New FIRE Results on Free Speech

The First Amendment to the United States Constitution, which grants all citizens freedom of speech, is one of the core values that this country is built on. Unfortunately, many Americans, particularly college students, have become disillusioned with the First Amendment. Freedom of Speech has become a controversial topic on campuses across the country. Students have been rioting against Conservative guest speakers and demanding safe spaces and protection from ideas with which they do not agree. At the center of the Free Speech dispute is the Foundation for Individual Rights in Education (FIRE), a nonprofit organization dedicated to protecting civil liberties and First Amendment rights in colleges and universities.

FIRE recently published a report called “Speaking Freely: What Students Think about Expression at American Colleges.” The report provides an analysis of a survey FIRE conducting in collaboration with YouGov, an international data analytics firm. 1,250 college students around the United States were asked questions about their opinions on free expression, hate speech, censorship, and guest speakers. Students were also asked about their political opinions and were divided into “liberal” and “conservative” categories to test whether partisan divides were present.

The results of the survey present clear ideological differences regarding Freedom of Speech between liberal and conservative students. 78% of “very liberal” students and only 38% of “very conservative” students supported the withdrawal of guest speaker’s invitation to their college campus. Students who identified as Democratic are 19% more likely than Republican students to agree that speakers should be disinvited given certain circumstances.  However, the two groups of students disagreed on which circumstances would warrant a speaking being disinvited. A larger percentage of “strongly Democratic” students supported disinviting Donald Trump (43%) than a Holocaust denier (41%) or an anti-Semite (35%). The only circumstances where a larger percentage of “strongly Republican” supported disinviting a speaker were if the speaker was a Communist (21%) or “anti-American” (31%).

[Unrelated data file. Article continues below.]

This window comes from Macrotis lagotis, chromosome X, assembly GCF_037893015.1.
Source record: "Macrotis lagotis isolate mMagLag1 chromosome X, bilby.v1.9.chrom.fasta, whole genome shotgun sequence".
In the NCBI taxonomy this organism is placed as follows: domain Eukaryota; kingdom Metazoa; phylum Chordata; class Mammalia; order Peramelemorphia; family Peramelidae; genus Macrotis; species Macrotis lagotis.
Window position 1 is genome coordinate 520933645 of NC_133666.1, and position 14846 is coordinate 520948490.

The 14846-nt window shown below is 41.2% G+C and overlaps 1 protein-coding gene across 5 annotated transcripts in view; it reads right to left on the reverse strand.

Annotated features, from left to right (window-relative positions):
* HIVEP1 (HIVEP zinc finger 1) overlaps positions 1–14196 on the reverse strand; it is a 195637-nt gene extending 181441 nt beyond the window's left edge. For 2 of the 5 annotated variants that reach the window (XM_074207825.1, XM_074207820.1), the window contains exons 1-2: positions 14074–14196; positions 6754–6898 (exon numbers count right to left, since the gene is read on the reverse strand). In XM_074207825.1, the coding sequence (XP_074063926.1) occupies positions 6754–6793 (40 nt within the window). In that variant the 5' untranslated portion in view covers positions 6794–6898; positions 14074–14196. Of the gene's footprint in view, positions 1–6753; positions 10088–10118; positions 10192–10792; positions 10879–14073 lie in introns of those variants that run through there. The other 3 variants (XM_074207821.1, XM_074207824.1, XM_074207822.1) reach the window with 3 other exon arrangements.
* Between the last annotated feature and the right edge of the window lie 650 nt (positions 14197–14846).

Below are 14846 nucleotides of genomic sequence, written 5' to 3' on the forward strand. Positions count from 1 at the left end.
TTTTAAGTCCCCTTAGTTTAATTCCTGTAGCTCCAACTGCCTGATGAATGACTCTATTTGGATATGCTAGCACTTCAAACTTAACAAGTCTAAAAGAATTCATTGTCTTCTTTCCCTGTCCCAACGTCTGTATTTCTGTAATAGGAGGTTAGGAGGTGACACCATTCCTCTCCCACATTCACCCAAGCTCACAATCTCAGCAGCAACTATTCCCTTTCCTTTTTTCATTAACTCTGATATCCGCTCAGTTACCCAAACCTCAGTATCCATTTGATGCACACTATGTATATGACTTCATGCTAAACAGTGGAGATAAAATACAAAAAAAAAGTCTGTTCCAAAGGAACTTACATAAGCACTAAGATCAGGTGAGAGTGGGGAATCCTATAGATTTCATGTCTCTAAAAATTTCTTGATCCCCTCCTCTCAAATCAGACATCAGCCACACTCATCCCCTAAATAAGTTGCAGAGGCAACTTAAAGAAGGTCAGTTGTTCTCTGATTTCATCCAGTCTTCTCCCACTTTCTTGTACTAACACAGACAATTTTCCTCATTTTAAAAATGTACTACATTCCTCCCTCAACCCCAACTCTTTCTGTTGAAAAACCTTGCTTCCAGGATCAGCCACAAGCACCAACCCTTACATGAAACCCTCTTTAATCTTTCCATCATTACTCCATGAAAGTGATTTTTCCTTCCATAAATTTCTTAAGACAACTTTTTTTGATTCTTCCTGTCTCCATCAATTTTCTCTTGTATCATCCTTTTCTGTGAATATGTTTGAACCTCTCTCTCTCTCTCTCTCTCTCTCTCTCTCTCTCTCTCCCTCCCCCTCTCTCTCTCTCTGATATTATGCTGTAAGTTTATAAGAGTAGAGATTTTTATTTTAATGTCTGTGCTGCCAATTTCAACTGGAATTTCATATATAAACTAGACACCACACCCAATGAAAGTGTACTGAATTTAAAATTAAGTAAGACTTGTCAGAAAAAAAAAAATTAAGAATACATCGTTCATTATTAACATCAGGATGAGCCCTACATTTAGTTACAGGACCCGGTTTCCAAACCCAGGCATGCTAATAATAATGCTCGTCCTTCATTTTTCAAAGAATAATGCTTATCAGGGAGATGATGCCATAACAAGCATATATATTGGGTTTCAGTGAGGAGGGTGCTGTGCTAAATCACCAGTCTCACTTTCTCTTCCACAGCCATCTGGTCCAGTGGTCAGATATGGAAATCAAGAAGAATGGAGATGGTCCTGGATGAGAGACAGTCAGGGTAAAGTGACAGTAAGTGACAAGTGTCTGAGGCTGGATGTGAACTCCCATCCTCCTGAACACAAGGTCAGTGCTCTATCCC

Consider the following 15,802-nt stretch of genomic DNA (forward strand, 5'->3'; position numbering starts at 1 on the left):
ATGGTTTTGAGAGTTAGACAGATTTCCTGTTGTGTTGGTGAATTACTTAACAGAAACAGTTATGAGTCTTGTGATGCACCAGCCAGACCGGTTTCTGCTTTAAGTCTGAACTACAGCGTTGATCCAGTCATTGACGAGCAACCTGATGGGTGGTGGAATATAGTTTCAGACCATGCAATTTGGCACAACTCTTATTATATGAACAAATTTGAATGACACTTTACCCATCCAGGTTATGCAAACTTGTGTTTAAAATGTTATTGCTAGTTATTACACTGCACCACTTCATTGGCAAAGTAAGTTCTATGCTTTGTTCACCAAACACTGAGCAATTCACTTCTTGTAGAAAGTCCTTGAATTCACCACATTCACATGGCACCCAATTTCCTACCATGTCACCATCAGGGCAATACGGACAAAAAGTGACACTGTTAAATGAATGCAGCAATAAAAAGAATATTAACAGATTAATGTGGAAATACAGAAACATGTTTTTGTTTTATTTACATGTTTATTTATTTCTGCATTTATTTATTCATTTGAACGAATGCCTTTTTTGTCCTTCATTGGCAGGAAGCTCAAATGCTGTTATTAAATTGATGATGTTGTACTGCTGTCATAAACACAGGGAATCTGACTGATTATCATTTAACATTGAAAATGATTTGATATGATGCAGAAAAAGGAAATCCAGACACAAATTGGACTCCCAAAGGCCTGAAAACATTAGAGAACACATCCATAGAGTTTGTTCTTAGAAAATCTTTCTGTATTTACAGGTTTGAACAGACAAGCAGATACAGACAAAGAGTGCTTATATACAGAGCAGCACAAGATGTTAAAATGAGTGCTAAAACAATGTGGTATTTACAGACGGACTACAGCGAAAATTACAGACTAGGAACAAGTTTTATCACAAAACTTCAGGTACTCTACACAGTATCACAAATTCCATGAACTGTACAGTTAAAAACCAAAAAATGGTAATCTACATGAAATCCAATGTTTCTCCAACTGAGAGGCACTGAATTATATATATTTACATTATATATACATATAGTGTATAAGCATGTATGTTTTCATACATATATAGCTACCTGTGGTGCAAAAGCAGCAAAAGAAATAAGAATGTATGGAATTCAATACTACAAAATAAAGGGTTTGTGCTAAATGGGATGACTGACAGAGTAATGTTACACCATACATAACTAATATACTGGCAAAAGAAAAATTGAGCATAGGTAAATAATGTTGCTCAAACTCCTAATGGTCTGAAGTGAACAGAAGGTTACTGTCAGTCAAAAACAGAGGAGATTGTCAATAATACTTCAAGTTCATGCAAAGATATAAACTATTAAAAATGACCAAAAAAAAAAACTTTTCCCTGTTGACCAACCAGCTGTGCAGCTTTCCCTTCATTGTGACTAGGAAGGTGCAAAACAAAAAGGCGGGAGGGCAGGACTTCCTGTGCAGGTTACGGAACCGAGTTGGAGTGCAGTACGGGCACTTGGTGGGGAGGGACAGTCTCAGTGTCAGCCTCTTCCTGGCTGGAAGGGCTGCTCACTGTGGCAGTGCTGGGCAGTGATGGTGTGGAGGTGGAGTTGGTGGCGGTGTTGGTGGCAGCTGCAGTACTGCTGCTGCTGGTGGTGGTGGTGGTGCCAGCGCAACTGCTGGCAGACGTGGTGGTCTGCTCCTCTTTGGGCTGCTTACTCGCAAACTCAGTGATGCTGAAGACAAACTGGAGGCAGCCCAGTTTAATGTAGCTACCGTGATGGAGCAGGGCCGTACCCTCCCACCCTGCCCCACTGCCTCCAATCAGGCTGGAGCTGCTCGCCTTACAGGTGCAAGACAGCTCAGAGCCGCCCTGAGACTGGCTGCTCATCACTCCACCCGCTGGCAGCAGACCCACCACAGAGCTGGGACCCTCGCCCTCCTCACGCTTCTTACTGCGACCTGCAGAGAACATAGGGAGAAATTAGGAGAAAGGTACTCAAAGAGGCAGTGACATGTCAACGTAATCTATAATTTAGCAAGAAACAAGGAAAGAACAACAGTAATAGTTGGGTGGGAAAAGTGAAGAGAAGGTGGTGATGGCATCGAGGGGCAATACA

Another subject with divided results was hate speech. 60% of “very conservative” students and 46% of Republican students think the First Amendment should protect hate speech. Meanwhile, 64% of “very liberal” students and 57% of Democratic students think hate speech should not be protected. Less than a year ago, the Supreme Court unanimously ruled that the First Amendment protected hate speech. Still, 48% of college students do not support Constitutional protections for hate speech.

Self-expression was another major issue that was surveyed. “Very conservative” students were considerably less comfortable than “very liberal” students sharing opinions inside (14%) and outside (21%) of classes. These results suggest that college students are more critical of conservative viewpoints than liberal viewpoints. 50% of students reported self-censoring themselves due to fears that they may offend someone or be politically incorrect.

Overall, the FIRE and YouGov survey results demonstrate a more significant lack of support for Freedom of Speech among liberal and Democratic students, particularly regarding conservative ideas and speakers. Additionally, many students, especially right-wing students, are more afraid to share their views on campus. The survey results show an essential need for colleges to reaffirm their commitment to protecting students’ First Amendment rights and dismantling a culture of censorship and stubbornness.